my $cmap= $display->new_colormap($rootwindow, $visual,	$alloc_flag);

       Creates a new Colormap on the server, and wraps it with a
       X11::Xlib::Colormap object to track its lifespan.  If the object	goes
       out of scope it calls XFreeColormap.

       $rootwindow defaults to the root	window of the default screen.  $visual
       defaults	to the visual of the root window.  $allocFlag defaults to
       "AllocNone".

       new_pixmap

	 my $pix= $display->new_pixmap($drawable, $width, $height, $color_depth);

       Create a	new Pixmap on the server, and wrap it with a X11::Xlib::Pixmap
       object to track its lifespan.  If the object does out of	scope it calls
       XFreePixmap.

       $drawable's only	purpose	is to determine	which screen to	use, and so it
       may also	be a Screen object.  $width $height and	$color_depth should be
       self-explanatory.

       new_window

	 my $win= $display->new_window(
	   parent => $window,  class	=> $input_type,
	   visual => $visual,  colormap	=> $colormap,  depth  => $color_depth,
	   event_mask => $mask,	 do_not_propagate_mask => $mask,
	   override_redirect =>	$bool,
	   x =>	$x,  y => $y,  width =>	$n_pix,	 height	=> $n_pix,
	   min_width	     =>	$n_pix,	     min_height	      => $n_pix,
	   max_width	     =>	$n_pix,	     max_height	      => $n_pix,
	   width_inc	     =>	$n_pix,	     height_inc	      => $n_pix,
	   min_aspect_x	     =>	$numerator,  min_aspect_y     => $denominator,
	   max_aspect_x	     =>	$numerator,  max_aspect_y     => $denominator,
	   base_width	     =>	$width,	     base_height      => $height,
	   bit_gravity	     =>	$val,	     win_gravity      => $val,
	   cursor	     =>	$cursor,     border_width     => $n_pix,
	   background_pixmap =>	$pixmap,     background_pixel => $color_int,
	   border_pixmap     =>	$pixmap,     border_pixel     => $color_int,
	   backing_store     =>	$val,	     backing_planes   => $n_planes,
	   backing_pixel     =>	$color_int,  save_under	      => $bool,
	 );

       This method takes any argument to the XCreateWindow function and	also
       any of the fields of the	X11::Xlib::XSetWindowAttributes	struct or
       X11::Xlib::XSizeHints.  This saves you the trouble of calculating the
       attribute mask, and of a	second call to SetWMNormalHints	if you wanted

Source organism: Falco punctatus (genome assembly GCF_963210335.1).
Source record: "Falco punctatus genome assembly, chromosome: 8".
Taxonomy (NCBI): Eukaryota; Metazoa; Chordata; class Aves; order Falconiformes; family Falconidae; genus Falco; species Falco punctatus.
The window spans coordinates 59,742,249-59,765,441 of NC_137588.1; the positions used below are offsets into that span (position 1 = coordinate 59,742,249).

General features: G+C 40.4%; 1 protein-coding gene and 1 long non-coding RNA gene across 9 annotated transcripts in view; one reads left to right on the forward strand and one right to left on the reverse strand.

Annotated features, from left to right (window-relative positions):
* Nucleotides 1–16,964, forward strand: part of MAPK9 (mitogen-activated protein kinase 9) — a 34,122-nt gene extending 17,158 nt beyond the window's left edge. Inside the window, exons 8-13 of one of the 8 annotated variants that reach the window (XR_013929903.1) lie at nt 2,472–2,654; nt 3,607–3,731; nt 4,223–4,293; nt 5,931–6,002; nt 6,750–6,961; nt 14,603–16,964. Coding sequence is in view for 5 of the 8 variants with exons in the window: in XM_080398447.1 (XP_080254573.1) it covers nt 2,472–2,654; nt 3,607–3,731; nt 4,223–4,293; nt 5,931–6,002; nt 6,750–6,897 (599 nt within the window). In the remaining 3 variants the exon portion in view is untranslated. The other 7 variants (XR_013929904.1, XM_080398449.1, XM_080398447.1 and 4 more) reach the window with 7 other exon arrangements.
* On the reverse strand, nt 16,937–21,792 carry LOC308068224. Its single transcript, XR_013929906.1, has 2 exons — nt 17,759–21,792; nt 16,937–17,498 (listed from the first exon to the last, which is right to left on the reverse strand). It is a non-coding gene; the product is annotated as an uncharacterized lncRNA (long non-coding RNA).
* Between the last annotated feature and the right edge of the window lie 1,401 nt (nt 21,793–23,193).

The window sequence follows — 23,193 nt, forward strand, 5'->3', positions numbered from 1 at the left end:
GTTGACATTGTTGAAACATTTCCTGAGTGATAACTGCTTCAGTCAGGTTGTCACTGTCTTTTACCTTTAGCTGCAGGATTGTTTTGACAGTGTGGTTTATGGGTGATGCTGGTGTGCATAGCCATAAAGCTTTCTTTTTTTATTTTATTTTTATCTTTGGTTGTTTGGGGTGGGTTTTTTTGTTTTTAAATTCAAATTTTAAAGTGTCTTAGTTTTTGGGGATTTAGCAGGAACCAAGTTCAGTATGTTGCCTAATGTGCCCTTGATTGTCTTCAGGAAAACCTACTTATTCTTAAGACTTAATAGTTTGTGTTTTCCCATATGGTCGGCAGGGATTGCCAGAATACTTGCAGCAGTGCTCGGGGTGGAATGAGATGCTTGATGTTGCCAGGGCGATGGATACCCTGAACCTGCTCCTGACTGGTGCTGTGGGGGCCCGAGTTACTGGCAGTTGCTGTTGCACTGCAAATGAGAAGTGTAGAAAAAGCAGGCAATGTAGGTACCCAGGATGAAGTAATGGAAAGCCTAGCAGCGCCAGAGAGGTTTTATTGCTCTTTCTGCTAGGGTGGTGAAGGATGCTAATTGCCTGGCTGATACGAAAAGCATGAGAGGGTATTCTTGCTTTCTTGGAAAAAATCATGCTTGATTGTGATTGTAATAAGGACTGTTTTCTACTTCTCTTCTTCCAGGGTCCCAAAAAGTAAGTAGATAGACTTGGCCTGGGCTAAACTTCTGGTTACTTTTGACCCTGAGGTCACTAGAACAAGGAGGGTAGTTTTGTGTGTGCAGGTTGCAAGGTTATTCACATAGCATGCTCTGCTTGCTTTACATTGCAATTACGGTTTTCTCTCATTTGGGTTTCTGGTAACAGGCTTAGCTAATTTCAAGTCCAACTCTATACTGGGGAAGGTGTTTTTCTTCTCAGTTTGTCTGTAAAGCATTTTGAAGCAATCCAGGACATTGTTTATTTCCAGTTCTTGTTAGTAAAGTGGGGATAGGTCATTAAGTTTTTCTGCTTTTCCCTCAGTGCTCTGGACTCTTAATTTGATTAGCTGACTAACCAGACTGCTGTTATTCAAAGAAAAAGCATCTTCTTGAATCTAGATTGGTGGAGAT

to set those fields.

       It first	calls "XCreateWindow", which returns an	XID, then wraps	it
       with a X11::Xlib::Window	object (which calls "XDestroyWindow" if	it
       goes out	of scope), then	calls "SetWMNormalHints" if you	specified any
       of those	fields.

       XCreateWindow

       Like "XCreateWindow" in X11::Xlib, but returns a	X11::Xlib::Window
       object.

       XCreateSimpleWindow

       Like X11::Xlib::XCreateSimpleWindow, but	returns	a X11::Xlib::Window
       object.

   INPUT
       keymap

	 my $keymap= $display->keymap; # lazy-loaded instance of X11::Xlib::Keymap

       X11 Operates on keyboard	scan codes, and	leaves interpreting them to
       the client.  The	server holds a mapping table of	scan codes and
       modifiers which all clients share and can modify	as needed, though the
       X server	never uses the table itself.  The details are hairy enough
       that I moved them to their own module.  See X11::Xlib::Keymap for
       details.

       The first time you access "keymap" it fetches the tables	from the
       server.	The tables may change on the fly, so you should	watch for
       MappingNotify events to know when to reload the keymap.

       Note that if you	only need Latin-1 translation of key codes, you	can
       just use	"XLookupString"	in X11::Xlib and "XRefreshKeyboardMapping" in
       X11::Xlib to have Xlib do all the heavy lifting.

       keyboard_leds

	 my $bits= $display->keyboard_leds;
	 printf("LED 1 is %s\n", $bits & 1? "lit" : "not lit");

       Return an integer mask value for	the currently-lit keyboard LEDs.  Each
       LED gets	one bit	of the integer,	starting from the least	significant.
       (The docs make no mention of the	meaning	of each	LED)

   CACHE MANAGEMENT
       The Display object keeps	weak references	to the wrapper objects it
       creates so that if you fetch the	same resource again, you get the same
       object instance as last time.  These methods are	made public so that
       you can get the same behavior when working with XIDs that weren't
       already wrapped by this module.

       There is	also a cache of	wrapper	objects	of the opaque pointers
       allocated for a display.	 This cache is private.

       get_cached_xobj

	 my $obj= $display->get_cached_xobj( $xid, $class, @new_args );

       If $xid already references an object, return that object.  Else create
       a new object of type $class and initialize it with the list of
       arguments.  If $class is	not given it defaults to X11::Xlib::XID.

       get_cached_colormap

	 my $colormap= $display->get_cached_colormap($xid, @new_args);

       Shortcut	for "get_cached_xobj" that implies a class of
       X11::Xlib::Colormap

       get_cached_pixmap

	 my $pixmap= $display->get_cached_pixmap($xid, @new_args);

       Shortcut	for "get_cached_xobj" that implies a class of
       X11::Xlib::Pixmap

       get_cached_window

	 my $window= $display->get_cached_window($xid, @new_args);

       Shortcut	for "get_cached_xobj" that implies a class of
       X11::Xlib::Window

AUTHOR
       Olivier Thauvin,	<nanardon@nanardon.zarb.org>

       Michael Conrad, <mike@nrdvana.net>

COPYRIGHT AND LICENSE
       Copyright (C) 2009-2010 by Olivier Thauvin

       Copyright (C) 2017 by Michael Conrad

       This library is free software; you can redistribute it and/or modify it
       under the same terms as Perl itself, either Perl	version	5.10.0 or, at
       your option, any	later version of Perl 5	you may	have available.

perl v5.32.1			  2018-06-06		 X11::Xlib::Display(3)

NAME | DESCRIPTION | ATTRIBUTES | METHODS | AUTHOR | COPYRIGHT AND LICENSE